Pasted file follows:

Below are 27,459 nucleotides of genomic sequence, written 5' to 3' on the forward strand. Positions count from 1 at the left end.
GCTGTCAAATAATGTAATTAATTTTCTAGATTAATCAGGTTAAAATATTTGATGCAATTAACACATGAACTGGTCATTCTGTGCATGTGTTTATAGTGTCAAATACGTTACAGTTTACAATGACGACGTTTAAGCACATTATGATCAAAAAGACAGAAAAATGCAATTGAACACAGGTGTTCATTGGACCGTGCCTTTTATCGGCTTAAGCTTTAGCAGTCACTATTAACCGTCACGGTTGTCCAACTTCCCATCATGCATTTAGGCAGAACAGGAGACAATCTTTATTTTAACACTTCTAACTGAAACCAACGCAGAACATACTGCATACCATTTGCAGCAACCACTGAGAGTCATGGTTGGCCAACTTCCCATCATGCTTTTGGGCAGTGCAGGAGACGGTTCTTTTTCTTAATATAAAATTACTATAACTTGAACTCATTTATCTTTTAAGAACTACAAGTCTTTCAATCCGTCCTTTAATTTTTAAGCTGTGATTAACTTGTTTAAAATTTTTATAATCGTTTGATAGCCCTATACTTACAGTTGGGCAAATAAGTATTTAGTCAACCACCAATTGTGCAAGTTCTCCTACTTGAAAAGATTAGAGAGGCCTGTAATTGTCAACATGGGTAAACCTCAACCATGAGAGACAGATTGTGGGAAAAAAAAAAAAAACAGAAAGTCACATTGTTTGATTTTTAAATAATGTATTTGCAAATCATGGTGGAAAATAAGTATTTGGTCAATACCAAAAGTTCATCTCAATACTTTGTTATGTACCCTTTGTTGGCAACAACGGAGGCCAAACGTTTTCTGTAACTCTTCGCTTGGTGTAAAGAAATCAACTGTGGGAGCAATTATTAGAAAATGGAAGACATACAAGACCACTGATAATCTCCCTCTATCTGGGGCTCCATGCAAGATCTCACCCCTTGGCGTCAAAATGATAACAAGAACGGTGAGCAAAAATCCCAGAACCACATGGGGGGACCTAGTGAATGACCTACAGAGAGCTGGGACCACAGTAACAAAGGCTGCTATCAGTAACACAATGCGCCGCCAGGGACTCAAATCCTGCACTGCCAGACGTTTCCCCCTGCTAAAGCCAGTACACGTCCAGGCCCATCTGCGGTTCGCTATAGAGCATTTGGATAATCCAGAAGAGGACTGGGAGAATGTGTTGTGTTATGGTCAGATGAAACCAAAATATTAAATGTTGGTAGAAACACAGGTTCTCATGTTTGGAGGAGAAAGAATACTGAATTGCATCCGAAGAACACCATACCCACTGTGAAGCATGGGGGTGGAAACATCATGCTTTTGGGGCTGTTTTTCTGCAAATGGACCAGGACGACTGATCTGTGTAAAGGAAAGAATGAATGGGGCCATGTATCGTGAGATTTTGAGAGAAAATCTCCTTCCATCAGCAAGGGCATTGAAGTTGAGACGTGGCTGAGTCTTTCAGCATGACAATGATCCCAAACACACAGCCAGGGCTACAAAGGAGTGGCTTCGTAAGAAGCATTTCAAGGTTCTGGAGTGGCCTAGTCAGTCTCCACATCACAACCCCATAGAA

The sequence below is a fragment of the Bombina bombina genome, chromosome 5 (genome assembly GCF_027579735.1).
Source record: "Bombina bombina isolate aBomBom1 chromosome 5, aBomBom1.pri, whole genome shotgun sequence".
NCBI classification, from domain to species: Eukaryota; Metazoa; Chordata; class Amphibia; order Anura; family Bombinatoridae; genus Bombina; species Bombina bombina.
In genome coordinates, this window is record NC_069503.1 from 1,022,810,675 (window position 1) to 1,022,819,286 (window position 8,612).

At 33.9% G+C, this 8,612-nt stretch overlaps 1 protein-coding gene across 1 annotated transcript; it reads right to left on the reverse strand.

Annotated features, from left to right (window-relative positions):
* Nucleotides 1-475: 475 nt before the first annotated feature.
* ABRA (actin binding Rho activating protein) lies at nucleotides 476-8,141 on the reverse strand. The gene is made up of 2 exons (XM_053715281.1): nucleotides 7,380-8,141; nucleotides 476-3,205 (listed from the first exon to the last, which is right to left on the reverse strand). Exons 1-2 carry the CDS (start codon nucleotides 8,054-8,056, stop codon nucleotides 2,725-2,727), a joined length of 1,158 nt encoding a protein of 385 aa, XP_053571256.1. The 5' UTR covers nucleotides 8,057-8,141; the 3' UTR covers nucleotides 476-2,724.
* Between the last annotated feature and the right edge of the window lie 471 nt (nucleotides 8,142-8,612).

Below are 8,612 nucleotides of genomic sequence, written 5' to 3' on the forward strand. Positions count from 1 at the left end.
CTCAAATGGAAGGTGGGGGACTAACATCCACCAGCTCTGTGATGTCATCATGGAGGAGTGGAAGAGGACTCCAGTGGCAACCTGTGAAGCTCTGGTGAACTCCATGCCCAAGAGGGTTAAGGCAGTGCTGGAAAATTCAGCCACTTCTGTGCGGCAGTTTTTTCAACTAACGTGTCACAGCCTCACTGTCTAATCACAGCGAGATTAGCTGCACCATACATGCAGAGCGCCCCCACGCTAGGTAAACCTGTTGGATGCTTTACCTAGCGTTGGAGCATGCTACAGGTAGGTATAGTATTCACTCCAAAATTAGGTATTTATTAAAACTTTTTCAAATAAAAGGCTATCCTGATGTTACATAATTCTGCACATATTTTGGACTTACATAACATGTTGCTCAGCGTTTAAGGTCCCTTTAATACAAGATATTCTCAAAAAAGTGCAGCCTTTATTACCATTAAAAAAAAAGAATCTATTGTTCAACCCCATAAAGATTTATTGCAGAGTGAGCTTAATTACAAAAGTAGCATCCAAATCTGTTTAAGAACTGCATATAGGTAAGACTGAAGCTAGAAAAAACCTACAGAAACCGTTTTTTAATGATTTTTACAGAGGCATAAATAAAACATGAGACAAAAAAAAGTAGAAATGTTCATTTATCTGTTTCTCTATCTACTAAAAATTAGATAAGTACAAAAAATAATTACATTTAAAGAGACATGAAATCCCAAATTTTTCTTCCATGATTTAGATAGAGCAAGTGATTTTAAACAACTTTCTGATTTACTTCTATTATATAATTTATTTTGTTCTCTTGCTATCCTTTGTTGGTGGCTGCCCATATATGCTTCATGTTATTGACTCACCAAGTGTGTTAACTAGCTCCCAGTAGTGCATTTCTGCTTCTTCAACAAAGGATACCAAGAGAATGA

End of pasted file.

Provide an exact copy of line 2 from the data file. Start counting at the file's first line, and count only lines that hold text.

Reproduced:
GCTGTCAAATAATGTAATTAATTTTCTAGATTAATCAGGTTAAAATATTTGATGCAATTAACACATGAACTGGTCATTCTGTGCATGTGTTTATAGTGTCAAATACGTTACAGTTTACAATGACGACGTTTAAGCACATTATGATCAAAAAGACAGAAAAATGCAATTGAACACAGGTGTTCATTGGACCGTGCCTTTTATCGGCTTAAGCTTTAGCAGTCACTATTAACCGTCACGGTTGTCCAACTTCCCATCATGCATTTAGGCAGAACAGGAGACAATCTTTATTTTAACACTTCTAACTGAAACCAACGCAGAACATACTGCATACCATTTGCAGCAACCACTGAGAGTCATGGTTGGCCAACTTCCCATCATGCTTTTGGGCAGTGCAGGAGACGGTTCTTTTTCTTAATATAAAATTACTATAACTTGAACTCATTTATCTTTTAAGAACTACAAGTCTTTCAATCCGTCCTTTAATTTTTAAGCTGTGATTAACTTGTTTAAAATTTTTATAATCGTTTGATAGCCCTATACTTACAGTTGGGCAAATAAGTATTTAGTCAACCACCAATTGTGCAAGTTCTCCTACTTGAAAAGATTAGAGAGGCCTGTAATTGTCAACATGGGTAAACCTCAACCATGAGAGACAGATTGTGGGAAAAAAAAAAAAAACAGAAAGTCACATTGTTTGATTTTTAAATAATGTATTTGCAAATCATGGTGGAAAATAAGTATTTGGTCAATACCAAAAGTTCATCTCAATACTTTGTTATGTACCCTTTGTTGGCAACAACGGAGGCCAAACGTTTTCTGTAACTCTTCGCTTGGTGTAAAGAAATCAACTGTGGGAGCAATTATTAGAAAATGGAAGACATACAAGACCACTGATAATCTCCCTCTATCTGGGGCTCCATGCAAGATCTCACCCCTTGGCGTCAAAATGATAACAAGAACGGTGAGCAAAAATCCCAGAACCACATGGGGGGACCTAGTGAATGACCTACAGAGAGCTGGGACCACAGTAACAAAGGCTGCTATCAGTAACACAATGCGCCGCCAGGGACTCAAATCCTGCACTGCCAGACGTTTCCCCCTGCTAAAGCCAGTACACGTCCAGGCCCATCTGCGGTTCGCTATAGAGCATTTGGATAATCCAGAAGAGGACTGGGAGAATGTGTTGTGTTATGGTCAGATGAAACCAAAATATTAAATGTTGGTAGAAACACAGGTTCTCATGTTTGGAGGAGAAAGAATACTGAATTGCATCCGAAGAACACCATACCCACTGTGAAGCATGGGGGTGGAAACATCATGCTTTTGGGGCTGTTTTTCTGCAAATGGACCAGGACGACTGATCTGTGTAAAGGAAAGAATGAATGGGGCCATGTATCGTGAGATTTTGAGAGAAAATCTCCTTCCATCAGCAAGGGCATTGAAGTTGAGACGTGGCTGAGTCTTTCAGCATGACAATGATCCCAAACACACAGCCAGGGCTACAAAGGAGTGGCTTCGTAAGAAGCATTTCAAGGTTCTGGAGTGGCCTAGTCAGTCTCCACATCACAACCCCATAGAA